Super health workers and faith leaders are fighting Corona virus

in Herat province, western Afghanistan

Narges Ghafary
A group of 32 energetic young community health workers (CHW), nutrition mobilizers,
UNICEF Afghanistan/2020/Ghafary
20 May 2020

Herat, Afghanistan, 17 May 2020:  A group of 32 energetic young community health workers, nutrition mobilizers, and faith leaders gathered together in an open area in Herat province to learn more about Corona virus. 

Conducted by UNICEF, the training aims to build the capacity and knowledge of the more than 2,800 health workers, nutrition mobilizers, and faith leaders on how to stop the spread of COVID19.  The trained mobilizers will also pass the messages to their community where there is a limited access to media.

For most of these health workers and faith leaders, this is the first training on COVID19, where some of their questions about the virus and misconceptions around it were addressed.

The preaching schedule at local mosques has been adjusted for one sole purpose: how to be safe from the Coronavirus.

While UNICEF has been working with the religious leaders and preachers to address children’s right, a new topic has been added: Coronavirus and the ways to be protected against it.

 “All of us should get mobilized and protect ourselves from the virus,” Mullah Jalaluddin, says while his hands gently hold a chain of prayer beads.

Mullah Jalaluddin lives in Qadrabad village, about an hour’s drive from the provincial capital of Herat, western Afghanistan.

He admits that there are a lot of misconceptions around the virus, “People often seek my advice regarding the use of herbal treatment or reading Quran verses that can protect them from the virus, says Jalaluddin. “Or they even ask me if it is okay to open their windows at home for air circulation.”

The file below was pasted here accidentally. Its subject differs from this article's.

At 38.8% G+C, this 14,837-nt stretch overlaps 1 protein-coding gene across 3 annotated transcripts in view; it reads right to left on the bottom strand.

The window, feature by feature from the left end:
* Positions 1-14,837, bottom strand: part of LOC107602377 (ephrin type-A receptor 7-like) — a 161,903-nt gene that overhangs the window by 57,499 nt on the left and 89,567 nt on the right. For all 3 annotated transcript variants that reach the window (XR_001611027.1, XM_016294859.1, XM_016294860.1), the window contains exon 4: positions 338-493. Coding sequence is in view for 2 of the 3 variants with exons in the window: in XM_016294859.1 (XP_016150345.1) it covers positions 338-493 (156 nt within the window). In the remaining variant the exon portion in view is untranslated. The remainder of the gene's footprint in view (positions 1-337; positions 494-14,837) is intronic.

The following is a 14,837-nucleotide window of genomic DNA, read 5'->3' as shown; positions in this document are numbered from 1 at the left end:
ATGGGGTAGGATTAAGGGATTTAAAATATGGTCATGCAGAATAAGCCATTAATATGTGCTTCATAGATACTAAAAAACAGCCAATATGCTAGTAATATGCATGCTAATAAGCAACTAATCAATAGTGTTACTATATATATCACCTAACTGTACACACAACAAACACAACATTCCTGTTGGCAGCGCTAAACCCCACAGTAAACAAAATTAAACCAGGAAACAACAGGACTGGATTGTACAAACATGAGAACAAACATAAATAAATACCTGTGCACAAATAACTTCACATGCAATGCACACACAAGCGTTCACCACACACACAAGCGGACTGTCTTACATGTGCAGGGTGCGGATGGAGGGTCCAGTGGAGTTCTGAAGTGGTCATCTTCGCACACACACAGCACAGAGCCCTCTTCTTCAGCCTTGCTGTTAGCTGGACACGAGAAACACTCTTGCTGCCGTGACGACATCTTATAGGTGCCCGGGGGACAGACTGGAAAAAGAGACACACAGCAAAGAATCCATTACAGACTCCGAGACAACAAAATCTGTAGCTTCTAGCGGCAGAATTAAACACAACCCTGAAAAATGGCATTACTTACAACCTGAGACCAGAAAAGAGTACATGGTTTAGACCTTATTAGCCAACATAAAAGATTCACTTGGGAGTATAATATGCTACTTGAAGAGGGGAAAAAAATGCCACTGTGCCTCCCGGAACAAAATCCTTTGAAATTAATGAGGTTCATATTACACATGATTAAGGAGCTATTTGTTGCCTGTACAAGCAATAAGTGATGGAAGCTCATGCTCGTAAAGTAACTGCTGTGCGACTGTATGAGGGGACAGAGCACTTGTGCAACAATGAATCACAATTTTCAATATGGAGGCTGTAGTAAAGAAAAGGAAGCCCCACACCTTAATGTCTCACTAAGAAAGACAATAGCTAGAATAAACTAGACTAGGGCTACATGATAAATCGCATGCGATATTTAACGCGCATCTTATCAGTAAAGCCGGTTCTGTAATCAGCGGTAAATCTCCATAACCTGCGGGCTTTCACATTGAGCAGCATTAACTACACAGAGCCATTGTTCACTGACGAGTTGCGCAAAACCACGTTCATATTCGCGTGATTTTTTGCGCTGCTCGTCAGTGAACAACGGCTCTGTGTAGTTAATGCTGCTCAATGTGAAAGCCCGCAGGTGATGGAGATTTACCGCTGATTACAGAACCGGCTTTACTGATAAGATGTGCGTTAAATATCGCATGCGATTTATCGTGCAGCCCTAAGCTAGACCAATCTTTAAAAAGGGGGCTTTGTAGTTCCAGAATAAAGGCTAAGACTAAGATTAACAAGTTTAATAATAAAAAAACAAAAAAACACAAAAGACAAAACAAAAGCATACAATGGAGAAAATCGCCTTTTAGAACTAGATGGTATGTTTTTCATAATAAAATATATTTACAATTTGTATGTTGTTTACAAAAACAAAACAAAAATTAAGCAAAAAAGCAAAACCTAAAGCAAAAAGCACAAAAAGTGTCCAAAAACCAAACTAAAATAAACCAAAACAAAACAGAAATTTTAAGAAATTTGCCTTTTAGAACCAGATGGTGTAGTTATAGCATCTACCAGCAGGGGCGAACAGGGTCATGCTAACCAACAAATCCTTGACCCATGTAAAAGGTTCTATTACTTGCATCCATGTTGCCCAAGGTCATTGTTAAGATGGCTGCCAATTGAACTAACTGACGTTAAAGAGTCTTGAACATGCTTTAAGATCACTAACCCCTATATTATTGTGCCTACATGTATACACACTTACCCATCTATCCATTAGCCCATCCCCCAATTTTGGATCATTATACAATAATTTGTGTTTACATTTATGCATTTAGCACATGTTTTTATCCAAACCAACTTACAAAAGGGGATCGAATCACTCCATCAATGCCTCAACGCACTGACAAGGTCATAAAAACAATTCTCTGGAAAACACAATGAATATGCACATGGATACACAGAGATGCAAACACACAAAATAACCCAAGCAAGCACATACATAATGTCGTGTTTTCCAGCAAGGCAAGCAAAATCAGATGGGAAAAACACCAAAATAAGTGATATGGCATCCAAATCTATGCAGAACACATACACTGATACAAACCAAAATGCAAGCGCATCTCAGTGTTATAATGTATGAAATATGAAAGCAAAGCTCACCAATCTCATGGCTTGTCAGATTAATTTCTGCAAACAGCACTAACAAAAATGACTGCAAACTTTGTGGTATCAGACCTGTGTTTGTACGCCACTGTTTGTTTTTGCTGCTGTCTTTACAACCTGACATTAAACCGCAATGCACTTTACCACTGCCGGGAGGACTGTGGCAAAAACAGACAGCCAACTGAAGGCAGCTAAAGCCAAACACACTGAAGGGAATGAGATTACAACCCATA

Having five Mullahs from nearby mosque reporting to Mullah Jalaluddin, makes him an influential community member, where people respect his views. “Despite the corona virus crisis, around 500 people participate in Friday sermon, which provides an excellent opportunity to share with them what I learnt today about this pandemic,” adds Jalaluddin.

UNICEF Afghanistan/2020/Ghafary

A local drive in rural Afghanistan keeps communities safe from the Coronavirus

Parisa, 27, who is a volunteer health worker in her village for three years says, “There are many programmes on TV and radio talking about the COVID19, but there is no one to ask our questions. During the training session, I inquired about some of the beliefs that were common in our village, but now I know they are not factual.”

Coronavirus continues to spread in Afghanistan, and there is currently no cure for it. But instead, there has been a lot of myths such as the use of garlic, black tea and flaxseed.

“I thought that flaxseed is useful, and when using it, we will not contract the virus,” Parisa says, chuckles. Now she has accurate information to share with her villagers. “Twice a week, I go home-to-home to share health-related issues with women in our village. After this training, I will also share COVID19 messages with them. I hope no one in our village gets infected by the virus.”

UNICEF has carried out more than eighty COVID19 awareness raising training sessions reaching more than 2,800 (50% female) community members in Herat. This included faith leaders, community health workers, nutrition mobilizers, community health supervisors, and journalists.

On a daily basis, the mobilizers voluntarily provide door-to-door visits to teach families and children on how to protect themselves from COVID-19 in their village.

“We’re here because we want to pass on the right information to our community,” says Parisa who is responsible to raise the awareness of 150 families in her area. “I will tell my villagers that a mother with positive coronavirus test can breastfeed her child if she follows the protective measures.”  UNICEF has continued to promote exclusively breastfeeding even for infected mothers as it is the safest during this period, providing much needed immunity for infants and emphasizing the need for frequent handwashing and proper hygiene practices by mothers.